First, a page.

Analysis - Auckland's new mayor and council will be named this afternoon after a low-turnout election, with voting patterns that make the winner's margin hard to call.
Voting for the Auckland Council has lifted only slightly from 2013, to be at 35.18 percent with just today's mailbags to process.
The 2013 slump to 35 percent gave Auckland the second-lowest turnout in the country, but a livelier mayoral contest this year, and a $1.2 million publicity campaign by the Council had lifted hopes of 40 percent voter turnout, or more.
Within this year's turnout, there are wide variations across the region, underlining that no matter what polling suggests, the critical element will be which of the 1.03 million voters have actually bothered to fill-out the ballot paper and return it.
The most recent poll was an online survey in mid-September which Labour MP Phil Goff was backed by 38 percent and centre-right Vic Crone on 11 percent.
Compare all the Auckland candidate's policies [here http://www.radionz.co.nz/news/political/313320/compare-auckland's-mayoral-candidates]
The biggest surge in voting has occurred in the centre-right heartland of Ōrākei which was running 9 percent above the region-wide average, compared with nearly 6 percent higher at the same time in 2013.
In the more centre-right inclined northern rural ward Rodney, voting is running more than 5 percent ahead of the average, compared with just 3 percent ahead in 2013.
In the south, which has been a stronghold for left-leaning and Labour candidates, the Ōtara-Papatoetoe ward, is polling nearly 7 percent below the city average, similar to the differential last time.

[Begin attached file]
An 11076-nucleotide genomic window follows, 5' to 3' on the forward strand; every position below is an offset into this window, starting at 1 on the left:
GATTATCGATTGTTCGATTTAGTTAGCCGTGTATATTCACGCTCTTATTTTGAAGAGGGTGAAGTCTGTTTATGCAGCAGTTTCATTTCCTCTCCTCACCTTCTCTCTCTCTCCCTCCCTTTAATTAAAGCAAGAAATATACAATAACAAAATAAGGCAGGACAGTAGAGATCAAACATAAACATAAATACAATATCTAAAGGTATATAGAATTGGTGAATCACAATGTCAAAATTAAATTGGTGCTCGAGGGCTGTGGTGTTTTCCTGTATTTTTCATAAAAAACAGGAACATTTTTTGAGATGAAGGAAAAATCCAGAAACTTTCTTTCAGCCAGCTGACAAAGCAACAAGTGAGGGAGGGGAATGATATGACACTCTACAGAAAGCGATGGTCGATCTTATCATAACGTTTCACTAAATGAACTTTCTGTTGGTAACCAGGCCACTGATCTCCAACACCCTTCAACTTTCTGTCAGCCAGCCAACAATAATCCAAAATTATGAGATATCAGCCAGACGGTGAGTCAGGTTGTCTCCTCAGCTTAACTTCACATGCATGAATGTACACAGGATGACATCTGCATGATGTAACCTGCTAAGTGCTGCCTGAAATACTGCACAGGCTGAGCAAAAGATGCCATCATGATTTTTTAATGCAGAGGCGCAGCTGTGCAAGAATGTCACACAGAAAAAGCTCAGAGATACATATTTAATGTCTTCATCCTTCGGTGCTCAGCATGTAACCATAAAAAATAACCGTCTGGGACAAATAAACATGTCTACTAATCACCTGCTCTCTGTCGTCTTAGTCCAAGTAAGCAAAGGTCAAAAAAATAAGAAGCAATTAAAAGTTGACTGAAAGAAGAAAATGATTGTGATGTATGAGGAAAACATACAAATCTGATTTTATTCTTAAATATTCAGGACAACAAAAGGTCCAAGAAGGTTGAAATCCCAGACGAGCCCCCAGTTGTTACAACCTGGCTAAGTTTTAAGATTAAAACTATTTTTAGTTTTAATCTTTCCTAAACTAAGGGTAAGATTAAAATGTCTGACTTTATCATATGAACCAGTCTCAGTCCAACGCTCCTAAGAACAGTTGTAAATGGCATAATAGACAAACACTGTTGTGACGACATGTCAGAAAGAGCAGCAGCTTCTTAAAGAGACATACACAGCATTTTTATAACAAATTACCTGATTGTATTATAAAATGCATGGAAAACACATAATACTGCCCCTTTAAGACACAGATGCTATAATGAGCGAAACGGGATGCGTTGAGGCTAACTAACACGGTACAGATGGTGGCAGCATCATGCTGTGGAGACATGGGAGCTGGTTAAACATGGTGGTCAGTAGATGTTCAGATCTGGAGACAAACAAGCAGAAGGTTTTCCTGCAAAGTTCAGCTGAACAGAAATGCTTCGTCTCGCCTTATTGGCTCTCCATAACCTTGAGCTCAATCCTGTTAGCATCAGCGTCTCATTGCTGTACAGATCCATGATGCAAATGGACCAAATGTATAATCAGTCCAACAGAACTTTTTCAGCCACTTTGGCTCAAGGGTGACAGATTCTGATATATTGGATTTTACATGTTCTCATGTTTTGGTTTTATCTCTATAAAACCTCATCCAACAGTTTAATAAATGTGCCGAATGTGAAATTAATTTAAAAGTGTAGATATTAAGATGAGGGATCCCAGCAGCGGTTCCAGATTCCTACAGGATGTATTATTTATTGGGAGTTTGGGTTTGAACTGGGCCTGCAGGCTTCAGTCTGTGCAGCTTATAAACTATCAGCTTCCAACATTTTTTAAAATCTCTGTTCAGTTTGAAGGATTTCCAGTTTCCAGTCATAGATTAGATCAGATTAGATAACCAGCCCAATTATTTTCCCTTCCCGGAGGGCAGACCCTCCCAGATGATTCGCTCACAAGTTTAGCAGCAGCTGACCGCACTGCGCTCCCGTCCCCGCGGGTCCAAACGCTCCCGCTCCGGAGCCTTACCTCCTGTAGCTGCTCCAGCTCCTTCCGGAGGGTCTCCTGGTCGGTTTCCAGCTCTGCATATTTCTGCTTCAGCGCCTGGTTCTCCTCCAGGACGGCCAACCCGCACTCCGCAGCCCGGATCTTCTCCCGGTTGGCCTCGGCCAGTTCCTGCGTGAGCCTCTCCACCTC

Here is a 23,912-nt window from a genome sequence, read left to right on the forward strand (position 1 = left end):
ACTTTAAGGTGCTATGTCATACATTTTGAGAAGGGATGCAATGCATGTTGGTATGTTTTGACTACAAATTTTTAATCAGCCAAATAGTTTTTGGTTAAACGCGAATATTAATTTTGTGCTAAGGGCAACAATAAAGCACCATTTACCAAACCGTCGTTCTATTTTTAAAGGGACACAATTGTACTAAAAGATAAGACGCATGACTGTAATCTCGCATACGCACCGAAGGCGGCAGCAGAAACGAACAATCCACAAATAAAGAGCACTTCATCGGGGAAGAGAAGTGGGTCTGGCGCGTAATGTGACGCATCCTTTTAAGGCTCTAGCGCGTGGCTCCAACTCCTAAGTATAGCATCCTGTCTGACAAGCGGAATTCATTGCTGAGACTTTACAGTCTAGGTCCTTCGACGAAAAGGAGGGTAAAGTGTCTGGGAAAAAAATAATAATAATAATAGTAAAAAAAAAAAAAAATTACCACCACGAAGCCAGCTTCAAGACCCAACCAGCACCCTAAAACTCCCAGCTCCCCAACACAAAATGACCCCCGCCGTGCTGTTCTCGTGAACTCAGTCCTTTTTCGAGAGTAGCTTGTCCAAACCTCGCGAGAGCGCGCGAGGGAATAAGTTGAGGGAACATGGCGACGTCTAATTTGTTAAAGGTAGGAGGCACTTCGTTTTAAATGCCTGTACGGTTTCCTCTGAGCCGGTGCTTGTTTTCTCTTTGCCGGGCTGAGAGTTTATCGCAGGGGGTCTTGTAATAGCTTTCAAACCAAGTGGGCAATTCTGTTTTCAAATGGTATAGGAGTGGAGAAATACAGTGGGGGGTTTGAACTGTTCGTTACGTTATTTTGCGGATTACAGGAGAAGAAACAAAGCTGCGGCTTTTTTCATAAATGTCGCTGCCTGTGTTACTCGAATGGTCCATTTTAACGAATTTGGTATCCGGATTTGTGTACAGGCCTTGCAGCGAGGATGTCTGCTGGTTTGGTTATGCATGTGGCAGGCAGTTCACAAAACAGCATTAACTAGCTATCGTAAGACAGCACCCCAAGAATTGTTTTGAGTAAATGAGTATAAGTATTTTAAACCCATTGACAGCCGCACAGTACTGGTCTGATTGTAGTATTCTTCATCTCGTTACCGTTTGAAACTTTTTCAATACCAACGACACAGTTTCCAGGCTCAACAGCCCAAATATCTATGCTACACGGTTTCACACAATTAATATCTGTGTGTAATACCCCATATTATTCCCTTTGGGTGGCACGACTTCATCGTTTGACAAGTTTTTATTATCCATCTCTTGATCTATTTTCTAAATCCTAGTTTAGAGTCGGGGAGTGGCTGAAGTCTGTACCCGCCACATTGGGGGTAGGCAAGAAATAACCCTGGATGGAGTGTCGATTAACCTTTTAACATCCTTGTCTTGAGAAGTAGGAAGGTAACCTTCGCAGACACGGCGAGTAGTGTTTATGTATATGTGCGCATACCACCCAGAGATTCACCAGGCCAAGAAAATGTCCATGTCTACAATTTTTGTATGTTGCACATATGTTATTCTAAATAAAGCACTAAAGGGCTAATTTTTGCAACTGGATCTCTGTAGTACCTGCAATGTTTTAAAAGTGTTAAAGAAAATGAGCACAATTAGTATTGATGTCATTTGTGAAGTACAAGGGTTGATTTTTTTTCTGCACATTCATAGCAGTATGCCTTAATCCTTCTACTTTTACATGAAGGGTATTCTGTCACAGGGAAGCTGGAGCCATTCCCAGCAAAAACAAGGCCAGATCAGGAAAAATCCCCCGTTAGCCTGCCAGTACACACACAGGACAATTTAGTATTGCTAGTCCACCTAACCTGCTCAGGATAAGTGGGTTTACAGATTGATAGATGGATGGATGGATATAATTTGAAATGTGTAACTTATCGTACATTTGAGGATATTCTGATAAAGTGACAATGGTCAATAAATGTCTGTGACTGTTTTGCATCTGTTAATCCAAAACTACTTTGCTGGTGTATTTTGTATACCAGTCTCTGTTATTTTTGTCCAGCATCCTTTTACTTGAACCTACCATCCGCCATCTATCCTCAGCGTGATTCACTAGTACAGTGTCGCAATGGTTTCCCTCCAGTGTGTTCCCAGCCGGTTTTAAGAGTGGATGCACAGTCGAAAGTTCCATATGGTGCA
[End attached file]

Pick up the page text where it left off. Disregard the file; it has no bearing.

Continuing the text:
The council's "Show Your Love" turnout campaign made it's first appearance in a shopping mall yesterday, to try to lift turnout in the south.
The $1.2 million campaign had previously shunned malls because of the cost of renting space.
The campaign manager Glyn Walters acknowledged that going where the people were - in this case the Manukau mall - had been more effective than using council-owned space such as libraries.
Election campaign 'been a bit random' - Tim Murphy
The effectiveness of traditional campaigning in connecting with Auckland's 1.03 million eligible voters has also been questioned.
Much of the campaign activity by mayoralty candidates has involved relatively small community meetings.
Tim Murphy, the former editor-in-chief of the New Zealand Herald, and now covering the election for The Spinoff said that probably has to change.
"I don't think we can get to the stage of a debate commission like we've seen in the US presidential elections where there's a neutral party set up to organise these things." Mr Murphy told RNZ's Campaign podcast.
"In a local or regional sense it would be good to have some major set piece events which are actually debates and have proper questioning from either ratepayers or media - it's all been a bit random, he said."
In contests for the 20 seats around the council table, Albert-Eden-Roskill, North Shore, Waitematā and perhaps Rodney will provide the interest.
The two Albert-Eden-Roskill seats have twice been split between centre-right Christine Fletcher and left-leaning Cathy Casey, but the picture has changed this time with a third additional centre-right candidate joining the fray, which may split support.
In the North Shore, the resignation of long-serving George Wood has created a vacancy on one of the two seats, with councillor Chris Darby facing challenges from the new centre-right Auckland Future ticket.
In Waitemata, long-serving Mike Lee is being challenged by former broadcaster Bill Ralston, and in Rodney the reason for the strong surge in voting turnout is unclear.